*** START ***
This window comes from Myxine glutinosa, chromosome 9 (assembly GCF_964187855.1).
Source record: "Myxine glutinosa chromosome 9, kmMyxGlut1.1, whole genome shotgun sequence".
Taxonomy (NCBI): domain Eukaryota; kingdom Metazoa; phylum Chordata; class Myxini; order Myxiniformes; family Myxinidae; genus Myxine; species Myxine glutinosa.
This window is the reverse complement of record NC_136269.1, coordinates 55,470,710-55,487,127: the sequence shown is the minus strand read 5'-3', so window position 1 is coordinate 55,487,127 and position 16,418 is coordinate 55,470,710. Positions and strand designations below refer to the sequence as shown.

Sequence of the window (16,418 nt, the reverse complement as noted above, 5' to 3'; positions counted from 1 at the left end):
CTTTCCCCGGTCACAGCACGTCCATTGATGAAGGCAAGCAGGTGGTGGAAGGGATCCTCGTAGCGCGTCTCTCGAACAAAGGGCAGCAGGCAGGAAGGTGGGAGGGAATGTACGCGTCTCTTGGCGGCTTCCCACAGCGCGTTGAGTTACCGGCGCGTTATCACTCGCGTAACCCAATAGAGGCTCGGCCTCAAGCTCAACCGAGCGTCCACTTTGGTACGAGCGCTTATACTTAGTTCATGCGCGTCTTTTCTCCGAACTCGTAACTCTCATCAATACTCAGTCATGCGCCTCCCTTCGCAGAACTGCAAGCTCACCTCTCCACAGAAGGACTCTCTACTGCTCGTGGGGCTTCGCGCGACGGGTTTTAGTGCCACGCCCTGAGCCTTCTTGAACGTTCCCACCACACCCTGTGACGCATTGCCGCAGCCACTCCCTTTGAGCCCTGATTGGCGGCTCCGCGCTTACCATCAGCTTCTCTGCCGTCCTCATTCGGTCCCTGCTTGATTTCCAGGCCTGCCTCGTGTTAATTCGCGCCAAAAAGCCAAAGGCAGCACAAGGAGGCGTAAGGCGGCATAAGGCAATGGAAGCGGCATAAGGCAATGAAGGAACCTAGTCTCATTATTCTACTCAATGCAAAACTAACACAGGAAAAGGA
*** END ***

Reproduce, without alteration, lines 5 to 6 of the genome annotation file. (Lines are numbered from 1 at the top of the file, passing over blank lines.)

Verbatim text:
Sequence of the window (16,418 nt, the reverse complement as noted above, 5' to 3'; positions counted from 1 at the left end):
CTTTCCCCGGTCACAGCACGTCCATTGATGAAGGCAAGCAGGTGGTGGAAGGGATCCTCGTAGCGCGTCTCTCGAACAAAGGGCAGCAGGCAGGAAGGTGGGAGGGAATGTACGCGTCTCTTGGCGGCTTCCCACAGCGCGTTGAGTTACCGGCGCGTTATCACTCGCGTAACCCAATAGAGGCTCGGCCTCAAGCTCAACCGAGCGTCCACTTTGGTACGAGCGCTTATACTTAGTTCATGCGCGTCTTTTCTCCGAACTCGTAACTCTCATCAATACTCAGTCATGCGCCTCCCTTCGCAGAACTGCAAGCTCACCTCTCCACAGAAGGACTCTCTACTGCTCGTGGGGCTTCGCGCGACGGGTTTTAGTGCCACGCCCTGAGCCTTCTTGAACGTTCCCACCACACCCTGTGACGCATTGCCGCAGCCACTCCCTTTGAGCCCTGATTGGCGGCTCCGCGCTTACCATCAGCTTCTCTGCCGTCCTCATTCGGTCCCTGCTTGATTTCCAGGCCTGCCTCGTGTTAATTCGCGCCAAAAAGCCAAAGGCAGCACAAGGAGGCGTAAGGCGGCATAAGGCAATGGAAGCGGCATAAGGCAATGAAGGAACCTAGTCTCATTATTCTACTCAATGCAAAACTAACACAGGAAAAGGA